I listened through every set, bought them the occasional beer, visited their homes, and began a friendship which lasted several years.
When I returned for the whole summer in 1951, I noticed two other young white guys lingering on the sidewalk outside the club between sets through which they, too, attempted to nurse a single drink. These kids were Alden Ashforth and David Wyckoff, who were acolytes to Bill Russell and who had stopped off in Chicago to meet him after running away from their freshman year at Harvard on a jazz pilgrimage to New Orleans. When we had exchanged mutual enthusiasms, they told me excitedly of the street and dance band music they had found in just a couple of weeks there, and especially of the clarinetist Emile Barnes who had not been heard by any of the few jazz preservationists from the North of the previous decade, not even Russell. They took me to hear him on his weekend job at a nondescript little back street place with trumpeter Lawrence Toca and two rhythm players.
As soon as I heard a few bars of his warm Albert clarinet vibrato I knew I was in the presence of the same earthly sound that had thrilled me under the hiss and crackle of the shellac records of Sidney Bechet, Johnny Dodds and Jimmie Noone, the sound that had won me to New Orleans music as a teenager.
I learned from my two friends and from Barnes that he handcrafted mattresses as a day job because he could not support his family from music alone; that he had been the clarinetist in the legendary Chris Kelly Band and the Camellia Band of Wooden Joe in the nineteen-teens and twenties, and that he would like to find the bigger audience that his music deserved. Alden, David, and I were convinced he was too important a musician in the development of New Orleans jazz never to have been recorded.
Meanwhile the families of Alden and David found them by employing a private detective, and Alden's father descended upon us to try to persuade them to return to college. I was the beneficiary of a few wonderful dinners (one at Galatoire's that we never could have afforded otherwise) as part of his gentle and generous persuasion. They struck a bargain that if he would provide an Ampex tape recorder and funds to record the Eureka Brass Band and a couple of studio sessions with dance band musicians�especially Barnes�they would return to college the following autumn. He agreed, and that, of course, is how they made the first recording of an existing, practicing jazz marching band. They decided that Barnes, however, should be showcased in a couple of all star ensembles with the best other they also wanted to record. That Kid Thomas would be one of these became obvious when, following a tip, we went across the river to the town of Algiers and heard his astonishing trumpet playing. Here was another brilliant musician unrecorded and previously unheard by aficionados from outside the city.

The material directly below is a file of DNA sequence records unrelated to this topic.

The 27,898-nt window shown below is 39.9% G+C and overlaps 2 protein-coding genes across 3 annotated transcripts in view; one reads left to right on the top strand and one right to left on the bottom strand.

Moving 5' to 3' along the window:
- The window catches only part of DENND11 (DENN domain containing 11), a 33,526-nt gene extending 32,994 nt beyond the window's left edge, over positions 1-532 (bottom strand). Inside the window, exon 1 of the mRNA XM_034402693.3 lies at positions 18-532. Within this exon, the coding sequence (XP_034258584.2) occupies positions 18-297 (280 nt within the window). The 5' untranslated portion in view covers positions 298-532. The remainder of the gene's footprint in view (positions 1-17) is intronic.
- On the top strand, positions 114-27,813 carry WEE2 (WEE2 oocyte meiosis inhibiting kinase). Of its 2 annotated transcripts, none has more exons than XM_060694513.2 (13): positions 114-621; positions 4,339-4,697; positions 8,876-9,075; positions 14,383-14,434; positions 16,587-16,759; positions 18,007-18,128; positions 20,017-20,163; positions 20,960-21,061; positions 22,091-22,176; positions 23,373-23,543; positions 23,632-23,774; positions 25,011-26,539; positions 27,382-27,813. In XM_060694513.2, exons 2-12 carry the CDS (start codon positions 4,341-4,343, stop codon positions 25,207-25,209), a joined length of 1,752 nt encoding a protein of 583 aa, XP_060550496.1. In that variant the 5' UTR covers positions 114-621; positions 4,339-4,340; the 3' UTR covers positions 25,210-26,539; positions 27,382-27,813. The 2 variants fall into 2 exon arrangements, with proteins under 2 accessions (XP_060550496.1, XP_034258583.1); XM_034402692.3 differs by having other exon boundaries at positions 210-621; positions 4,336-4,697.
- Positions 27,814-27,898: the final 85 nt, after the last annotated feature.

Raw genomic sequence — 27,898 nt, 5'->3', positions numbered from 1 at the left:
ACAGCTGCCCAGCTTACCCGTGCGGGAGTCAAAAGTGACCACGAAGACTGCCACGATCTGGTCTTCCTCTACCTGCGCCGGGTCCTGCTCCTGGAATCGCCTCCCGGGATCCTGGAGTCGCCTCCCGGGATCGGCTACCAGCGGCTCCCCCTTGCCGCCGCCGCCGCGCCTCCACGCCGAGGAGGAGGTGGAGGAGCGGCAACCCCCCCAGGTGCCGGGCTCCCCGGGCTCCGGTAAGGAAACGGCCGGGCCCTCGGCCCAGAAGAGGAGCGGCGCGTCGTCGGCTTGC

Bill Russell came down from Chicago to help Alden and David with technical aspects of all of these sessions. I acted as a gofer and bought beer for the musicians out of my wages as a short order cook in a hamburger joint above Canal Street.
After that halcyon summer of 1951 I went back to being an art student, first at Indiana University-- where I arranged and promoted a concert of the George Lewis Band in 1953�and later as a graduate student at UCLA�where I found myself becoming the chauffeur for the Lewis band when they played a gig in Beverly Hills in 1954.